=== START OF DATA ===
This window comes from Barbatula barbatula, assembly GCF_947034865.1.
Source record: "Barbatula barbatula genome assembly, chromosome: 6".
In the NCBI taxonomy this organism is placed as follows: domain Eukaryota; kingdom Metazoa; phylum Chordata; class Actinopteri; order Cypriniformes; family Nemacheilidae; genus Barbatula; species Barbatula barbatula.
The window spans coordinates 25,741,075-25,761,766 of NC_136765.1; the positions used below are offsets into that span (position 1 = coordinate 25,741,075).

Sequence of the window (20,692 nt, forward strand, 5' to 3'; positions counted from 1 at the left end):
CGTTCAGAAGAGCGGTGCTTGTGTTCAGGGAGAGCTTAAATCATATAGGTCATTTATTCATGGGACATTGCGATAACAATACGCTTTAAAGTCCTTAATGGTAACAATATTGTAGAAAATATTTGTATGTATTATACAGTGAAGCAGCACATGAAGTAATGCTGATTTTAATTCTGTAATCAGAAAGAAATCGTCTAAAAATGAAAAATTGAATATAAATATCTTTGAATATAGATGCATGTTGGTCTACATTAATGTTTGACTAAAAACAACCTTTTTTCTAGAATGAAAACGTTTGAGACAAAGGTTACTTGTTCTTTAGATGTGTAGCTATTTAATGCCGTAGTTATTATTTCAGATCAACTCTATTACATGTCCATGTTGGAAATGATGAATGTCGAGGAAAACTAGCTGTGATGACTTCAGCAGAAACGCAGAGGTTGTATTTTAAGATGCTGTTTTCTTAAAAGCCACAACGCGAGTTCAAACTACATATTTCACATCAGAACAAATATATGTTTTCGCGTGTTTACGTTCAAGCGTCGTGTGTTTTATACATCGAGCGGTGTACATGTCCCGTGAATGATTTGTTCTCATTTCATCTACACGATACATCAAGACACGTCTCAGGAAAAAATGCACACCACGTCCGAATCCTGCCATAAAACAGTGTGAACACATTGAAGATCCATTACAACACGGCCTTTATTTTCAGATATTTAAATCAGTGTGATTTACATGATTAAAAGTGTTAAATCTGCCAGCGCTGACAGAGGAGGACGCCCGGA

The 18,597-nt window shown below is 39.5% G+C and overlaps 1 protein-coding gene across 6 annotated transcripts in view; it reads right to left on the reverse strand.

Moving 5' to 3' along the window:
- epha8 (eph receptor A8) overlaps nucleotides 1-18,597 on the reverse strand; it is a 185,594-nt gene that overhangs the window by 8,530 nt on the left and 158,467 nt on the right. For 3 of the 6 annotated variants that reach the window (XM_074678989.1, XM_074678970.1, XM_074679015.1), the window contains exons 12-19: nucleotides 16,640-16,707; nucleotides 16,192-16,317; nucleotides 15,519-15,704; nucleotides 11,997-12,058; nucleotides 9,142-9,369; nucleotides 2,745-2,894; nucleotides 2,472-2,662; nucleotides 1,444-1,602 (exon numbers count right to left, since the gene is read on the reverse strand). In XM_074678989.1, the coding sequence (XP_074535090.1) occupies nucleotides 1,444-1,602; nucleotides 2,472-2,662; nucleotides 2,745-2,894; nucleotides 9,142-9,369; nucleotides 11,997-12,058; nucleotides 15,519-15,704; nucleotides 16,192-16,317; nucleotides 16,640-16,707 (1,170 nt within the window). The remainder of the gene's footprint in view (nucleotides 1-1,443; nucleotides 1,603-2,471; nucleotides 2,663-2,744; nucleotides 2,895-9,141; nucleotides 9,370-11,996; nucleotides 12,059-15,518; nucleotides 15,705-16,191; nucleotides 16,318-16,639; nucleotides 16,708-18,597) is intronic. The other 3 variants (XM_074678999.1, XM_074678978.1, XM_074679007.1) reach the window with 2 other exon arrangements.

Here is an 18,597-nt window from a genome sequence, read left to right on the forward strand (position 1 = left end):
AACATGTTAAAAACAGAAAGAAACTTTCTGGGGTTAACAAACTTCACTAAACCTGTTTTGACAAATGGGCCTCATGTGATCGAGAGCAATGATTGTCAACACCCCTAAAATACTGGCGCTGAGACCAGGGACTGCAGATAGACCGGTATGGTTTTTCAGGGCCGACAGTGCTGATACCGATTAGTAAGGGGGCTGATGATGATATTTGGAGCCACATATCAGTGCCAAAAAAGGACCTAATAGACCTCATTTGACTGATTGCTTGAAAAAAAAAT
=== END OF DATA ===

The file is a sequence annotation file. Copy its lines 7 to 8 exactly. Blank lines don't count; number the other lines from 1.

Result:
The 18,597-nt window shown below is 39.5% G+C and overlaps 1 protein-coding gene across 6 annotated transcripts in view; it reads right to left on the reverse strand.

Moving 5' to 3' along the window: